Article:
Inspirational transgender campaigner, April Ashley, has been named a ‘Citizen of Honour’ in her home city of Liverpool.
At an intimate ceremony in the beautiful Council Chamber of Liverpool Town Hall, April was awarded the honour in recognition of her work fighting for transgender equality. Wednesday 29 April also marked April’s 80th birthday so was a fitting way for her to celebrate this landmark occasion.
Lord Mayor of Liverpool Councillor Erica Kemp CBE said: “I am delighted to be honouring this outstanding lady for her dedication and commitment to ensuring that the transgender, gay, lesbian & bisexual community are listened to and given equal rights.
“Her tireless campaigning, determination and courage make her a most worthy recipient of this honour. I hope that by awarding April a Citizen of Honour we can highlight the inequalities that individuals still suffer today and encourage those who feel lost and confused to reach out and realise that they are not alone.”
April Ashley said: “It is wonderful to be receiving this honour in my home city and for such a worthy cause. We all have a responsibility to stand up and fight for basic human rights and to be recognised for this is truly wonderful.”
“It is also a fantastic way to celebrate a landmark birthday in one of our most historic and stunning buildings.”
Born in Liverpool on 29 April 1935 as George Jamieson at the age of 25 she was one of the first people to have gender reassignment. Since then from her platform as a successful model, she has been instrumental in the campaign for transgender and LGBT equality.
In 2012 in recognition for her services to transgender equality she was awarded the Member of the Order of the British Empire (MBE) in the 2012 Birthday Honours. She speaks regularly on LGBT rights, including most recently in 2008 at St George’s Hall.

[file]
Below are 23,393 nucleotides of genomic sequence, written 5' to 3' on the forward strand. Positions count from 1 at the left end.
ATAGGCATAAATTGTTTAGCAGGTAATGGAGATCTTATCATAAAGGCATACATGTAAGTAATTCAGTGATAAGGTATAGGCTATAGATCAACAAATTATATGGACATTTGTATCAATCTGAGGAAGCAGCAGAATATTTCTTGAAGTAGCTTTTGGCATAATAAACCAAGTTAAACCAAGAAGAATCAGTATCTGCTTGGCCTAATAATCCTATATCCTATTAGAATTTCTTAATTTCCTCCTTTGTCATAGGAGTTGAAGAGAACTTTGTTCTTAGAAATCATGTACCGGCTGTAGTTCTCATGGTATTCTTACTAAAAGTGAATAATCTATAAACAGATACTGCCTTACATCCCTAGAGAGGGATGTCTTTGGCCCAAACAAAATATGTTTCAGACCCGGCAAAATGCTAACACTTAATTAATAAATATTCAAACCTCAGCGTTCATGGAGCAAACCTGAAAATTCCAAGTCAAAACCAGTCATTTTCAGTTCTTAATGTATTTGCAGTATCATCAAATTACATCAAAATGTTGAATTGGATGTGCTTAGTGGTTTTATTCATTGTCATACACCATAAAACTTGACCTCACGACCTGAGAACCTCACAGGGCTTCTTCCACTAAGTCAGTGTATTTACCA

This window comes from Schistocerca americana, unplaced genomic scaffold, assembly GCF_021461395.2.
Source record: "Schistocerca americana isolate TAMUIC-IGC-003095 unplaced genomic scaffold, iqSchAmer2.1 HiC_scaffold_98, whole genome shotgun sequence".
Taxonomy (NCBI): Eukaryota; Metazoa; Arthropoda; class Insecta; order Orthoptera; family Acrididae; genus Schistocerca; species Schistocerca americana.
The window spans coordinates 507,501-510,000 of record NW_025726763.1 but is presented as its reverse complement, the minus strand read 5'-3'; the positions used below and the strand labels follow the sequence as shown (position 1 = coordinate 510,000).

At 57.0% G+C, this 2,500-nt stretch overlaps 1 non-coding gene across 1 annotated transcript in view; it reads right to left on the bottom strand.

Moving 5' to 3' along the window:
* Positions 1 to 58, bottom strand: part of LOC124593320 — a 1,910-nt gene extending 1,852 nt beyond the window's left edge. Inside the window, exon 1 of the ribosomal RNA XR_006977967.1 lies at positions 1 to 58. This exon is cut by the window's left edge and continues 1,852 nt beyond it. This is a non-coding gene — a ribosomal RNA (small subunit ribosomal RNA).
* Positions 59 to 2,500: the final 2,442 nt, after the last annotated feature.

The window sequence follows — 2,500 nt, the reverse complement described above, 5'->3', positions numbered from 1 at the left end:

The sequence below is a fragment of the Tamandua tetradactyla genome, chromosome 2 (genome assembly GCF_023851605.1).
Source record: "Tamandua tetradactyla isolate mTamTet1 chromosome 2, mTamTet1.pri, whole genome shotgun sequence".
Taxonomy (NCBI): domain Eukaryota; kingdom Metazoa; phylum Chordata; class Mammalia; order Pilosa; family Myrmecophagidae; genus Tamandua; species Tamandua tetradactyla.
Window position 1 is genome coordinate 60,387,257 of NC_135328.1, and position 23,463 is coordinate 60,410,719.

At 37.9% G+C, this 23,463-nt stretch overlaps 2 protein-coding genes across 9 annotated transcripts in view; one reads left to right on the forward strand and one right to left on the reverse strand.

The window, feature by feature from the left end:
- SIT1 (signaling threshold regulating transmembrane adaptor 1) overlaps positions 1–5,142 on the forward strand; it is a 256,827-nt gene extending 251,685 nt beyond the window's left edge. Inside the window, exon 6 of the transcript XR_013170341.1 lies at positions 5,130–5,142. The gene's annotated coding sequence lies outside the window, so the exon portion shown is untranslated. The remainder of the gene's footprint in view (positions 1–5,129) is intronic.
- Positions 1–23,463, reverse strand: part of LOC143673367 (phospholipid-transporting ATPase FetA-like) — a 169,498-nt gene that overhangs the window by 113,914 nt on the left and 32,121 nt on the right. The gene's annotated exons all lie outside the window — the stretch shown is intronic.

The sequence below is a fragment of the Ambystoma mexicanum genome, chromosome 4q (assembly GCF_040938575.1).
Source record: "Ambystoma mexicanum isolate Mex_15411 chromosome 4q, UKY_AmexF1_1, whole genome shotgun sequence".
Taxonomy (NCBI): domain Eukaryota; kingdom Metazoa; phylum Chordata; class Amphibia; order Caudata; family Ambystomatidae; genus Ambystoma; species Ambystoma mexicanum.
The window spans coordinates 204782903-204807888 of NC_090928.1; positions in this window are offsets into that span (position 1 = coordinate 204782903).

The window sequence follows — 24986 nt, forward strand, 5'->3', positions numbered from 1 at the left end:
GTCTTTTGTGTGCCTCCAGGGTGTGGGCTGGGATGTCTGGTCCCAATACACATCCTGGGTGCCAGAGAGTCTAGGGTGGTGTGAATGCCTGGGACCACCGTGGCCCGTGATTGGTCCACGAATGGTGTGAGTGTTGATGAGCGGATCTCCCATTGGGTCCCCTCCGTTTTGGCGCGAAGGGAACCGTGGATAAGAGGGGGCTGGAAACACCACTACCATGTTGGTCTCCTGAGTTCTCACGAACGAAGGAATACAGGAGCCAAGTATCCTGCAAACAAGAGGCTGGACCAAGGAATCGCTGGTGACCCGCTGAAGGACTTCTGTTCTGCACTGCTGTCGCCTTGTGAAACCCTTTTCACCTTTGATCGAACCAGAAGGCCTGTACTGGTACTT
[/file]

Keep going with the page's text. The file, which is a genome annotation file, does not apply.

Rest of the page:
In addition this week, Liverpool’s first Transgender Pride Flag will be given to the Museum of Liverpool.
Sophie Green, from Liverpool Trans said: “It’s incredibly empowering to see your community represented and the Transgender Pride flag represents a group which often faces huge prejudice and intolerance.
To witness members of the transgender community raise the flag above Town Hall was an incredibly proud moment and I’m delighted it is now part of the Museum of Liverpool Archive”
The Transgender Pride flag was first presented to the Lord Mayor, Councillor Erica Kemp, by members of the local transgender community in November 2014. It was flown for the first time in support of Transgender Day of Remembrance, a global event, held annually on the 20th November to remember transgender lives lost to violence and prejudice.
During the ceremony Liverpool Trans also presented April with a book of 80th Birthday messages and photographs from members of the transgender community; collated from online submissions during their birthday messages for April campaign.